The swordsman in the second video was mediocre. Notice that in the many encounters this swordsman in the second video needed three moves to finish his opponent when the swordsman in the first video needed only one.
The opponent in the second video had to freeze himself to allow the swordsman to complete his three moves. In the first video, the swordsman finished off the opponent as soon as the opponent made a move.
Another question, if you don’t mind. Are there any shield techniques in Shaolin Kung Fu, shield techniques as in Sword and shield, etc?
Yes, there are shield techniques in Shaolin Kungfu.
In the past the shield was listed as one of the 18 main weapons, indicating the importance Chinese martial artists considered the shield to be. In battle formations, solders often used shields to cover themselves from charges of lances or from rains of arrows afar.
Nevertheless, the shield is not used in conjunction with the sword. It is because using the shield with the sword would distract, rather than contribute, to combat efficiency. The shield is sometimes used in conjunction with the sabre, and sometimes with one Butterfly Knife.
In Chinese martial art, the sword, known as “jian”, is different from a sabre, known as “dao”. Using a Chinese sword like a sabre, as is sometimes seen in kungfu movies, is a clear indication that the user does not know how to use a sword properly, though many people may not realize it.
A sword is double-edged and is light, whereas a sabre is single-edged and is heavy. Application of the sword depends much on the wrist, whereas application of the sabre depends much on the arm.
In strict kungfu terminology, the Samurai sword and many European swords are sabres, but since their terms have become established, they are being continuously used.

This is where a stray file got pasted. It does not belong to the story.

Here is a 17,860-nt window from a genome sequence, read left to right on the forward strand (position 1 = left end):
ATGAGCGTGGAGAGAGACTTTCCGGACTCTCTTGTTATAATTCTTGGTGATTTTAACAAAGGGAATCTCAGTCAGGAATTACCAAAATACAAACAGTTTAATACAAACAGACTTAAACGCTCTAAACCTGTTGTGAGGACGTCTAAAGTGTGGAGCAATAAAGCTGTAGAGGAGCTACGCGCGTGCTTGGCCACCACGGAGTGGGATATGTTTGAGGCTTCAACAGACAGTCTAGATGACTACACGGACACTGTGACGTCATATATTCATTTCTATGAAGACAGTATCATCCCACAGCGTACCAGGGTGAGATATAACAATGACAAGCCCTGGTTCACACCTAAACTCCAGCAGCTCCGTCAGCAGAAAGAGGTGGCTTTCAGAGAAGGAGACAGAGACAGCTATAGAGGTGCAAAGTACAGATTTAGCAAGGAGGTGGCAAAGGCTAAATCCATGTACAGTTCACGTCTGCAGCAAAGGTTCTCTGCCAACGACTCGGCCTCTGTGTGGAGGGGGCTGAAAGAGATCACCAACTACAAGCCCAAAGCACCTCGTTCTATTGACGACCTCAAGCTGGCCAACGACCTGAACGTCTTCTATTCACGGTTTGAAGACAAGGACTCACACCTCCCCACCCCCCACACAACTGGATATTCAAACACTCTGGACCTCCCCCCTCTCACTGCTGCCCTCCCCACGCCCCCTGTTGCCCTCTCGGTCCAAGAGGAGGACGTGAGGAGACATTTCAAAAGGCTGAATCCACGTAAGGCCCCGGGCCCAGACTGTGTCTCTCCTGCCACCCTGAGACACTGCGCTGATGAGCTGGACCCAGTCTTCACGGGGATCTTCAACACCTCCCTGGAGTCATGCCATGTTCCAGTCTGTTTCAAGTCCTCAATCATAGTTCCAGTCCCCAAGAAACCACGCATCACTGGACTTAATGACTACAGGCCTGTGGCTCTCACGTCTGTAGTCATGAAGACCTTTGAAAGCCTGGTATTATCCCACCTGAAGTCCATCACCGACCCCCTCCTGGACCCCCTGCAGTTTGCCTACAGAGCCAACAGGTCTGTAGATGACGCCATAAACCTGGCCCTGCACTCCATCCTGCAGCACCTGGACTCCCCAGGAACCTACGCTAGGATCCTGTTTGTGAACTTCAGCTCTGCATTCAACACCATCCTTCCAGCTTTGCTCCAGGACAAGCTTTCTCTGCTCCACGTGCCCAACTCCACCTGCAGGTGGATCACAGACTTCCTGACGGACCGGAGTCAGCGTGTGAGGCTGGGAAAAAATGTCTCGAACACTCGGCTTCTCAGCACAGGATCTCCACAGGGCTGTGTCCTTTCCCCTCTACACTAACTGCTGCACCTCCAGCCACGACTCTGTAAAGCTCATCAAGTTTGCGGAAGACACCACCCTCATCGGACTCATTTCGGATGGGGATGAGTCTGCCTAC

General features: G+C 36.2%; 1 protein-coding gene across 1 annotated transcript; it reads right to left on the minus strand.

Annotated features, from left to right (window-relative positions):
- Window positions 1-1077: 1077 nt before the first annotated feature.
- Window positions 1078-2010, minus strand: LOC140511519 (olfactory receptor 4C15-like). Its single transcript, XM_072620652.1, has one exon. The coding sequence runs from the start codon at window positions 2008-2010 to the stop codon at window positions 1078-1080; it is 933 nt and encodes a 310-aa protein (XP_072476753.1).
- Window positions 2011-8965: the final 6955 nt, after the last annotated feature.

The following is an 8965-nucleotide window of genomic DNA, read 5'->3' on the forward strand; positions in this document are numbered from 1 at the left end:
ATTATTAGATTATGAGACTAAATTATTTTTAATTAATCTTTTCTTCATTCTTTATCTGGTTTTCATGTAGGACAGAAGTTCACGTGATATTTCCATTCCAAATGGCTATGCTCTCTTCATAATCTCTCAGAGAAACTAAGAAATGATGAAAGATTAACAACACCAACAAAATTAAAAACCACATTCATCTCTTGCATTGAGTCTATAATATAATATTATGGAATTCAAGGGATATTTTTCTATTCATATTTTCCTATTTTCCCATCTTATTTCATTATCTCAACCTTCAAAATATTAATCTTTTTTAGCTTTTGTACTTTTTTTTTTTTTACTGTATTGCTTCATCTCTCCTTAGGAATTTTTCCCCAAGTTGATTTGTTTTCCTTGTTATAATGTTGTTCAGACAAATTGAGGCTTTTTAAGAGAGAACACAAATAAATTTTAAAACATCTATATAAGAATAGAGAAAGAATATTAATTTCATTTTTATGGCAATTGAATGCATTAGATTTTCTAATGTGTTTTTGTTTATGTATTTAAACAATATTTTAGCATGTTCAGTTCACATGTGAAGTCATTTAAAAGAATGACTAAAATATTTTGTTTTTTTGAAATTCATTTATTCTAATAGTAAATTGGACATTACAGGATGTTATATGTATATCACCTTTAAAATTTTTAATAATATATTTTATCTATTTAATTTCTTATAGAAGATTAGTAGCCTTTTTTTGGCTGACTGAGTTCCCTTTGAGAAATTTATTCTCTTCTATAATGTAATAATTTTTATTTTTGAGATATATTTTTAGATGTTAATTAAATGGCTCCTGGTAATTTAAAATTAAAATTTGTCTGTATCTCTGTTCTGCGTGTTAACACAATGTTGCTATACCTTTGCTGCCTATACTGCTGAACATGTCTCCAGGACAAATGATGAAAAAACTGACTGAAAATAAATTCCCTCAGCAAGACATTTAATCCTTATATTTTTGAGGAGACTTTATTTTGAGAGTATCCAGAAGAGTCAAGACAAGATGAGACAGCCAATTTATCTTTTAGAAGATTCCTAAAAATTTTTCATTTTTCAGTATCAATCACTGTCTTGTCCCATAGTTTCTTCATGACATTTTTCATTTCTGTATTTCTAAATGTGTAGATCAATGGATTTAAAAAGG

Due to lack of deeper understanding amongst most Chinese, some kungfu terms have been misrepresented, and subsequently mistranslated into English. For example, Shaolin Kungfu is usually regarded as hard and external. As I have often mentioned, much to the displeasure of some people, there are more soft and internal aspects in Shaolin Kungfu than all the internal arts put together!
Xingyiquan (often spelt as Hsing Yi Chuan) is usually grouped together with Taijiquan (Tai Chi Chuan) and Baguazhang (Pa Kua Chang) as Wudang Kungfu and regarded as Taoist. The facts are that there is nothing Wudang and nothing Taoist about Xingyiquan, except the fundamental Xingyiquan set is called Five-Element Fist.
It may be worthwhile to mention the following facts, especially for those who may be dualistic in their thinking. Saying that there is nothing Wudang and nothing Taoist in Xingyiquan does not distract from the great value of Wudang Kungfu and Taoist practice. Just as saying that a bicycle is not a computer does not distract from the value of a computer.
The Five Elements are also found in Shaolin. Different versions of the Five-Element Fist, for example, are popularly practiced in some Hoong Ka and Choy-Li-Fatt schools.
The term “Five Elements” is also wrongly translated! In Chinese the term is “wu xing”, which means “five movements”.
To say that the world is made up of five elements, namely metal, wood, water, fire and earth, is factually wrong. What is meant is that the countless movements or processes in the world can be classified into five archetypes, represented by metal, which indicates resonance, wood, which indicates growth, water, which indicates spreading, fire, which indicates rising, and earth, which indicates coming together.